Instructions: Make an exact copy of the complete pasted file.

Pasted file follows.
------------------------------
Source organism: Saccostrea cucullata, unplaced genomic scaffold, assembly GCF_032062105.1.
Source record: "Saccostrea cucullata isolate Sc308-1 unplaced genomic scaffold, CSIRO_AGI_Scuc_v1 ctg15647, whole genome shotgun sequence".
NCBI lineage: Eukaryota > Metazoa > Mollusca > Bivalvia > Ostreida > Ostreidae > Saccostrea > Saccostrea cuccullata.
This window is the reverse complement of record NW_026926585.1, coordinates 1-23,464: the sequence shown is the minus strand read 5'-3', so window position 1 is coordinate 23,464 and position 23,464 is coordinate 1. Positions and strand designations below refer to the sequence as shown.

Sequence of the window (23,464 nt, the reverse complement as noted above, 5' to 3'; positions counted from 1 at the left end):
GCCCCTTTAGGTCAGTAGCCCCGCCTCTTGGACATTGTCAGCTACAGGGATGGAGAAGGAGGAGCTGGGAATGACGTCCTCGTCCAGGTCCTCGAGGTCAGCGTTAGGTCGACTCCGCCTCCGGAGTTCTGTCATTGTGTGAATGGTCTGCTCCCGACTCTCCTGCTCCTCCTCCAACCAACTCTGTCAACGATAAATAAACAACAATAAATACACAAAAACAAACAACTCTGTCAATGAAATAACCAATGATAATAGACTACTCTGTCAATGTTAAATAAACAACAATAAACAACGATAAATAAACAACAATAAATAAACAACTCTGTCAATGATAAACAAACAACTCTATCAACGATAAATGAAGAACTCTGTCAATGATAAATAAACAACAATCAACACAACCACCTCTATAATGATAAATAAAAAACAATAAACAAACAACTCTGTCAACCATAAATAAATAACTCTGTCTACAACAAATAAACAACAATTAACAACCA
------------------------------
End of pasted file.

Source organism: Saccostrea cucullata, unplaced genomic scaffold, assembly GCF_032062105.1.
Source record: "Saccostrea cucullata isolate Sc308-1 unplaced genomic scaffold, CSIRO_AGI_Scuc_v1 ctg15647, whole genome shotgun sequence".
NCBI lineage: Eukaryota > Metazoa > Mollusca > Bivalvia > Ostreida > Ostreidae > Saccostrea > Saccostrea cuccullata.
This window is the reverse complement of record NW_026926585.1, coordinates 1-23,464: the sequence shown is the minus strand read 5'-3', so window position 1 is coordinate 23,464 and position 23,464 is coordinate 1. Positions and strand designations below refer to the sequence as shown.

Sequence of the window (23,464 nt, the reverse complement as noted above, 5' to 3'; positions counted from 1 at the left end):
GCCCCTTTAGGTCAGTAGCCCCGCCTCTTGGACATTGTCAGCTACAGGGATGGAGAAGGAGGAGCTGGGAATGACGTCCTCGTCCAGGTCCTCGAGGTCAGCGTTAGGTCGACTCCGCCTCCGGAGTTCTGTCATTGTGTGAATGGTCTGCTCCCGACTCTCCTGCTCCTCCTCCAACCAACTCTGTCAACGATAAATAAACAACAATAAATACACAAAAACAAACAACTCTGTCAATGAAATAACCAATGATAATAGACTACTCTGTCAATGTTAAATAAACAACAATAAACAACGATAAATAAACAACAATAAATAAACAACTCTGTCAATGATAAACAAACAACTCTATCAACGATAAATGAAGAACTCTGTCAATGATAAATAAACAACAATCAACACAACCACCTCTATAATGATAAATAAAAAACAATAAACAAACAACTCTGTCAACCATAAATAAATAACTCTGTCTACAACAAATAAACAACAATTAACAACCA